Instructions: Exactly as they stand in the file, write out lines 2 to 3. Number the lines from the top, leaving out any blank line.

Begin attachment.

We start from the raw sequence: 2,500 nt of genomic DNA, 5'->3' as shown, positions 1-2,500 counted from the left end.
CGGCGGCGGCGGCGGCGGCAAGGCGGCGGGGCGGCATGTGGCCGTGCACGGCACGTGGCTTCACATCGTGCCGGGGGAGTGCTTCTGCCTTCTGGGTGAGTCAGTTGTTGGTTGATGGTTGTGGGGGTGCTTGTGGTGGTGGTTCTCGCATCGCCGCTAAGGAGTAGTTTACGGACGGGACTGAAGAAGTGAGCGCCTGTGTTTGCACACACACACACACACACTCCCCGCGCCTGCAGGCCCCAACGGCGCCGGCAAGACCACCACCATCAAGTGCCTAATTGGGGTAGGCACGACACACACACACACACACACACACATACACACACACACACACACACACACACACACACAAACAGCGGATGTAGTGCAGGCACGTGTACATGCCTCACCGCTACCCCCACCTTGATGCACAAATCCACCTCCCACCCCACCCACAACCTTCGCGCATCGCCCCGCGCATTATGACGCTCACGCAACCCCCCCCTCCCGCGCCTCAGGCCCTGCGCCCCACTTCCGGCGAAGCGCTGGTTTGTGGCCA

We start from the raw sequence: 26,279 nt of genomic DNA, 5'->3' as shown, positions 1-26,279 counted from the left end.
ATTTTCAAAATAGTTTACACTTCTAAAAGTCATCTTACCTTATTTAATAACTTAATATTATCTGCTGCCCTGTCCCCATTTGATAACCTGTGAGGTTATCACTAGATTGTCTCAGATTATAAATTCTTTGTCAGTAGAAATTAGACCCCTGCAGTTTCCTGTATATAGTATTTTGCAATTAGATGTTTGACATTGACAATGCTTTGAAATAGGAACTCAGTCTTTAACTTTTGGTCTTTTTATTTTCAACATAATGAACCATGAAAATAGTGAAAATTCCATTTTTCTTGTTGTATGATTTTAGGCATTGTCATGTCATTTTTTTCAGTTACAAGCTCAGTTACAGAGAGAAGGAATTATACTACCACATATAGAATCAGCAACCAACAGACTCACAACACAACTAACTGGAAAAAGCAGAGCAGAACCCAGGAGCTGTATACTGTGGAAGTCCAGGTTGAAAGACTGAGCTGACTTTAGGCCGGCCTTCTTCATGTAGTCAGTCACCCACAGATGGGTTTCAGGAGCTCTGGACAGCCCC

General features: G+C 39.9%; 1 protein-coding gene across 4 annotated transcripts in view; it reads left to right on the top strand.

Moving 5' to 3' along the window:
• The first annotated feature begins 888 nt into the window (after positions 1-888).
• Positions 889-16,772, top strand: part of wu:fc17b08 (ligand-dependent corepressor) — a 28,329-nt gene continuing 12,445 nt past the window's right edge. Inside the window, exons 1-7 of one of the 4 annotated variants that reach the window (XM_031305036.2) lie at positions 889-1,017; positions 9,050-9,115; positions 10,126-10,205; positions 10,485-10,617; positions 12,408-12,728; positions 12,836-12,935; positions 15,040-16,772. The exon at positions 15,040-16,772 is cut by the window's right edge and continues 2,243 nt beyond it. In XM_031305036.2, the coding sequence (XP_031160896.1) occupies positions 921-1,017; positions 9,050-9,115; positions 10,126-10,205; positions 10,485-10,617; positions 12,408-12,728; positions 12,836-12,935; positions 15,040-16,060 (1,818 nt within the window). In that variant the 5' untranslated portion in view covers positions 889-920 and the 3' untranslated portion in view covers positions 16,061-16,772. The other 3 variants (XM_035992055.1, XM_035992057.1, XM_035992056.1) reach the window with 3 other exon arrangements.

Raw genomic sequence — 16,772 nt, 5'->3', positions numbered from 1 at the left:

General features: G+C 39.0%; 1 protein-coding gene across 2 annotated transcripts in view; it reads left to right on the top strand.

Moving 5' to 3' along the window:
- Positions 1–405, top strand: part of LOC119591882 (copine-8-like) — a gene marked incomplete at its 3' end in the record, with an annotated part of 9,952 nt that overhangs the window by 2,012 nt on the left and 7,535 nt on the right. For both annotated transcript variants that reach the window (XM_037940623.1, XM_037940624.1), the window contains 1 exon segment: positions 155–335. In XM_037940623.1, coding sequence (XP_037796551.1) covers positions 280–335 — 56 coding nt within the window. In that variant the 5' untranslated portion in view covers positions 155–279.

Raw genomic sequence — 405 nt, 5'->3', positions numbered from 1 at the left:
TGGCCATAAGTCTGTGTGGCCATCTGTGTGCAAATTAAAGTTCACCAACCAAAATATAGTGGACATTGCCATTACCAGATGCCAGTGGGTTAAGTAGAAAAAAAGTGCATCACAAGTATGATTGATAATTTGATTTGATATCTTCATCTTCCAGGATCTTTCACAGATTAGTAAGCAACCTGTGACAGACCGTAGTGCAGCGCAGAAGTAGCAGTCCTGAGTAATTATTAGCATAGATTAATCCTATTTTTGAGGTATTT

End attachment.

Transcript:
CGGCGGCGGCGGCGGCGGCAAGGCGGCGGGGCGGCATGTGGCCGTGCACGGCACGTGGCTTCACATCGTGCCGGGGGAGTGCTTCTGCCTTCTGGGTGAGTCAGTTGTTGGTTGATGGTTGTGGGGGTGCTTGTGGTGGTGGTTCTCGCATCGCCGCTAAGGAGTAGTTTACGGACGGGACTGAAGAAGTGAGCGCCTGTGTTTGCACACACACACACACACACTCCCCGCGCCTGCAGGCCCCAACGGCGCCGGCAAGACCACCACCATCAAGTGCCTAATTGGGGTAGGCACGACACACACACACACACACACACACATACACACACACACACACACACACACACACACACAAACAGCGGATGTAGTGCAGGCACGTGTACATGCCTCACCGCTACCCCCACCTTGATGCACAAATCCACCTCCCACCCCACCCACAACCTTCGCGCATCGCCCCGCGCATTATGACGCTCACGCAACCCCCCCCTCCCGCGCCTCAGGCCCTGCGCCCCACTTCCGGCGAAGCGCTGGTTTGTGGCCA

We start from the raw sequence: 26,279 nt of genomic DNA, 5'->3' as shown, positions 1-26,279 counted from the left end.